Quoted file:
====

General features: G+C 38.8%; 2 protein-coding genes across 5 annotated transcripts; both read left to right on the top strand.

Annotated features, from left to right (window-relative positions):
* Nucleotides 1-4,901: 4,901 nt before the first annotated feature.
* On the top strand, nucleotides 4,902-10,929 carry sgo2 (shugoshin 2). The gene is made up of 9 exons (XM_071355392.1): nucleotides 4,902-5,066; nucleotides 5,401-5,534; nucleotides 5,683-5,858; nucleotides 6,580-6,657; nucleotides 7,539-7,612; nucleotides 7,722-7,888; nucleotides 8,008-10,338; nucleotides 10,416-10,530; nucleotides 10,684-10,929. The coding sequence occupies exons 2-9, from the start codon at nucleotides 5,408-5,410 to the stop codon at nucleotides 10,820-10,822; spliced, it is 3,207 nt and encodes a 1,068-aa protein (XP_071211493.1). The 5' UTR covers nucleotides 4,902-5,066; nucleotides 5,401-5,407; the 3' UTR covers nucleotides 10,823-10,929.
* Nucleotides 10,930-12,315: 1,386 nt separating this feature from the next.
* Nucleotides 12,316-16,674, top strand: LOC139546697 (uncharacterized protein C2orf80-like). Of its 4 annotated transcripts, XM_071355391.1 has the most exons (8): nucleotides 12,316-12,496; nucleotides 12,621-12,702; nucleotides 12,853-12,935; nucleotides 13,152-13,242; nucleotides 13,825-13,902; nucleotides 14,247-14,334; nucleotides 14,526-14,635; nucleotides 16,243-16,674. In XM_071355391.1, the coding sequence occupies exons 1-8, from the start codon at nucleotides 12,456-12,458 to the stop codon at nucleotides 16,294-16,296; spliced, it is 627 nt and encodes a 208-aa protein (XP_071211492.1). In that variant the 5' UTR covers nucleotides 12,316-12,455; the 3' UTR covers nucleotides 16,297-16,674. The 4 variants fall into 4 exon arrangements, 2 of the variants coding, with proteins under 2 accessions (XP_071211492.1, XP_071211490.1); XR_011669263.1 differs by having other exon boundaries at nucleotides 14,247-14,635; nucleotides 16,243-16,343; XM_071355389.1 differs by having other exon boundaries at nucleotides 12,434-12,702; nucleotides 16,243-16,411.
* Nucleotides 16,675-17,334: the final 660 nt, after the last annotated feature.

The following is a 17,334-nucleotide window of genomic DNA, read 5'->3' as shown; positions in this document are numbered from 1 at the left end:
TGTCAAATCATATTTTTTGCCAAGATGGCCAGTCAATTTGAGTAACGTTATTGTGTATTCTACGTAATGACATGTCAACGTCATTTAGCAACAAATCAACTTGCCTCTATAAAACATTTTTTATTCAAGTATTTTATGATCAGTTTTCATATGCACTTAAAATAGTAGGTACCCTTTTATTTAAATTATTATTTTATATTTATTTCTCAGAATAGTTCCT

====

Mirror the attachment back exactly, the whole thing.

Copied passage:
General features: G+C 38.8%; 2 protein-coding genes across 5 annotated transcripts; both read left to right on the top strand.

Annotated features, from left to right (window-relative positions):
* Nucleotides 1-4,901: 4,901 nt before the first annotated feature.
* On the top strand, nucleotides 4,902-10,929 carry sgo2 (shugoshin 2). The gene is made up of 9 exons (XM_071355392.1): nucleotides 4,902-5,066; nucleotides 5,401-5,534; nucleotides 5,683-5,858; nucleotides 6,580-6,657; nucleotides 7,539-7,612; nucleotides 7,722-7,888; nucleotides 8,008-10,338; nucleotides 10,416-10,530; nucleotides 10,684-10,929. The coding sequence occupies exons 2-9, from the start codon at nucleotides 5,408-5,410 to the stop codon at nucleotides 10,820-10,822; spliced, it is 3,207 nt and encodes a 1,068-aa protein (XP_071211493.1). The 5' UTR covers nucleotides 4,902-5,066; nucleotides 5,401-5,407; the 3' UTR covers nucleotides 10,823-10,929.
* Nucleotides 10,930-12,315: 1,386 nt separating this feature from the next.
* Nucleotides 12,316-16,674, top strand: LOC139546697 (uncharacterized protein C2orf80-like). Of its 4 annotated transcripts, XM_071355391.1 has the most exons (8): nucleotides 12,316-12,496; nucleotides 12,621-12,702; nucleotides 12,853-12,935; nucleotides 13,152-13,242; nucleotides 13,825-13,902; nucleotides 14,247-14,334; nucleotides 14,526-14,635; nucleotides 16,243-16,674. In XM_071355391.1, the coding sequence occupies exons 1-8, from the start codon at nucleotides 12,456-12,458 to the stop codon at nucleotides 16,294-16,296; spliced, it is 627 nt and encodes a 208-aa protein (XP_071211492.1). In that variant the 5' UTR covers nucleotides 12,316-12,455; the 3' UTR covers nucleotides 16,297-16,674. The 4 variants fall into 4 exon arrangements, 2 of the variants coding, with proteins under 2 accessions (XP_071211492.1, XP_071211490.1); XR_011669263.1 differs by having other exon boundaries at nucleotides 14,247-14,635; nucleotides 16,243-16,343; XM_071355389.1 differs by having other exon boundaries at nucleotides 12,434-12,702; nucleotides 16,243-16,411.
* Nucleotides 16,675-17,334: the final 660 nt, after the last annotated feature.

The following is a 17,334-nucleotide window of genomic DNA, read 5'->3' as shown; positions in this document are numbered from 1 at the left end:
TGTCAAATCATATTTTTTGCCAAGATGGCCAGTCAATTTGAGTAACGTTATTGTGTATTCTACGTAATGACATGTCAACGTCATTTAGCAACAAATCAACTTGCCTCTATAAAACATTTTTTATTCAAGTATTTTATGATCAGTTTTCATATGCACTTAAAATAGTAGGTACCCTTTTATTTAAATTATTATTTTATATTTATTTCTCAGAATAGTTCCT